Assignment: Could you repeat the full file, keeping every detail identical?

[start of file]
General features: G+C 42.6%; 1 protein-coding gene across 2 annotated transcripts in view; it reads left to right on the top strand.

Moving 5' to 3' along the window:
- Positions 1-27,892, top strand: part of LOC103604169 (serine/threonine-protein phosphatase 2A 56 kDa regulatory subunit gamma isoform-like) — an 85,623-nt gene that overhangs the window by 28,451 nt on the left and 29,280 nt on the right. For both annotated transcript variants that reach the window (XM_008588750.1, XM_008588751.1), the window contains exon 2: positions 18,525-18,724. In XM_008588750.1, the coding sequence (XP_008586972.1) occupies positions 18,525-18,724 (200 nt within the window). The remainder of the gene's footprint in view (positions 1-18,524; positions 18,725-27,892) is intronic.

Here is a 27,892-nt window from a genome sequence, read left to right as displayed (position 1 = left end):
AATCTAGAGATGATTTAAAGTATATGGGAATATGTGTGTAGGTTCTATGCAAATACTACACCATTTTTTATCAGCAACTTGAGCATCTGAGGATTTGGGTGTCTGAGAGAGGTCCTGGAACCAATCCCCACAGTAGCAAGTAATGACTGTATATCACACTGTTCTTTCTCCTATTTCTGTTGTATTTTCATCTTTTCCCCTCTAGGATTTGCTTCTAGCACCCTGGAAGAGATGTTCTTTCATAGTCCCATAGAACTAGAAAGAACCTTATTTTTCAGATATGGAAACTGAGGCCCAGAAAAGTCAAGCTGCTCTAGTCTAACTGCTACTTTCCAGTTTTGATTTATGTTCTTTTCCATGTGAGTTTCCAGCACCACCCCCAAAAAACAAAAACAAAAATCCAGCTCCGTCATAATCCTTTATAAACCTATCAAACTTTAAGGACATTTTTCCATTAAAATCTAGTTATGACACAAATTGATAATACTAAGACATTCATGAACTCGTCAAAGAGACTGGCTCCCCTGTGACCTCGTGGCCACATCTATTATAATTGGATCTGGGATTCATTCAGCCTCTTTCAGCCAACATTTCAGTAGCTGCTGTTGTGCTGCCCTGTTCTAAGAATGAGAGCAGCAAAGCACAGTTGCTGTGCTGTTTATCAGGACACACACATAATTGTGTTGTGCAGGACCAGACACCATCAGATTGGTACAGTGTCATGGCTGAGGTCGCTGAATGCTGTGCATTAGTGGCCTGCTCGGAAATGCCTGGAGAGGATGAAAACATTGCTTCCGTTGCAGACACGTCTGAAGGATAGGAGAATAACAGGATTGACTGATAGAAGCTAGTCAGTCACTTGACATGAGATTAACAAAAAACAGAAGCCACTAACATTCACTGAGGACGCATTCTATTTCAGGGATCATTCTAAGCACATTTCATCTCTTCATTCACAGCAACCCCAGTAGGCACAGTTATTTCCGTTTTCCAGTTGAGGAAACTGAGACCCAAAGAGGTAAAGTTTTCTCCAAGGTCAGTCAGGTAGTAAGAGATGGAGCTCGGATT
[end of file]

General features: G+C 42.6%; 1 protein-coding gene across 2 annotated transcripts in view; it reads left to right on the top strand.

Moving 5' to 3' along the window:
- Positions 1-27,892, top strand: part of LOC103604169 (serine/threonine-protein phosphatase 2A 56 kDa regulatory subunit gamma isoform-like) — an 85,623-nt gene that overhangs the window by 28,451 nt on the left and 29,280 nt on the right. For both annotated transcript variants that reach the window (XM_008588750.1, XM_008588751.1), the window contains exon 2: positions 18,525-18,724. In XM_008588750.1, the coding sequence (XP_008586972.1) occupies positions 18,525-18,724 (200 nt within the window). The remainder of the gene's footprint in view (positions 1-18,524; positions 18,725-27,892) is intronic.

Here is a 27,892-nt window from a genome sequence, read left to right as displayed (position 1 = left end):
AATCTAGAGATGATTTAAAGTATATGGGAATATGTGTGTAGGTTCTATGCAAATACTACACCATTTTTTATCAGCAACTTGAGCATCTGAGGATTTGGGTGTCTGAGAGAGGTCCTGGAACCAATCCCCACAGTAGCAAGTAATGACTGTATATCACACTGTTCTTTCTCCTATTTCTGTTGTATTTTCATCTTTTCCCCTCTAGGATTTGCTTCTAGCACCCTGGAAGAGATGTTCTTTCATAGTCCCATAGAACTAGAAAGAACCTTATTTTTCAGATATGGAAACTGAGGCCCAGAAAAGTCAAGCTGCTCTAGTCTAACTGCTACTTTCCAGTTTTGATTTATGTTCTTTTCCATGTGAGTTTCCAGCACCACCCCCAAAAAACAAAAACAAAAATCCAGCTCCGTCATAATCCTTTATAAACCTATCAAACTTTAAGGACATTTTTCCATTAAAATCTAGTTATGACACAAATTGATAATACTAAGACATTCATGAACTCGTCAAAGAGACTGGCTCCCCTGTGACCTCGTGGCCACATCTATTATAATTGGATCTGGGATTCATTCAGCCTCTTTCAGCCAACATTTCAGTAGCTGCTGTTGTGCTGCCCTGTTCTAAGAATGAGAGCAGCAAAGCACAGTTGCTGTGCTGTTTATCAGGACACACACATAATTGTGTTGTGCAGGACCAGACACCATCAGATTGGTACAGTGTCATGGCTGAGGTCGCTGAATGCTGTGCATTAGTGGCCTGCTCGGAAATGCCTGGAGAGGATGAAAACATTGCTTCCGTTGCAGACACGTCTGAAGGATAGGAGAATAACAGGATTGACTGATAGAAGCTAGTCAGTCACTTGACATGAGATTAACAAAAAACAGAAGCCACTAACATTCACTGAGGACGCATTCTATTTCAGGGATCATTCTAAGCACATTTCATCTCTTCATTCACAGCAACCCCAGTAGGCACAGTTATTTCCGTTTTCCAGTTGAGGAAACTGAGACCCAAAGAGGTAAAGTTTTCTCCAAGGTCAGTCAGGTAGTAAGAGATGGAGCTCGGATT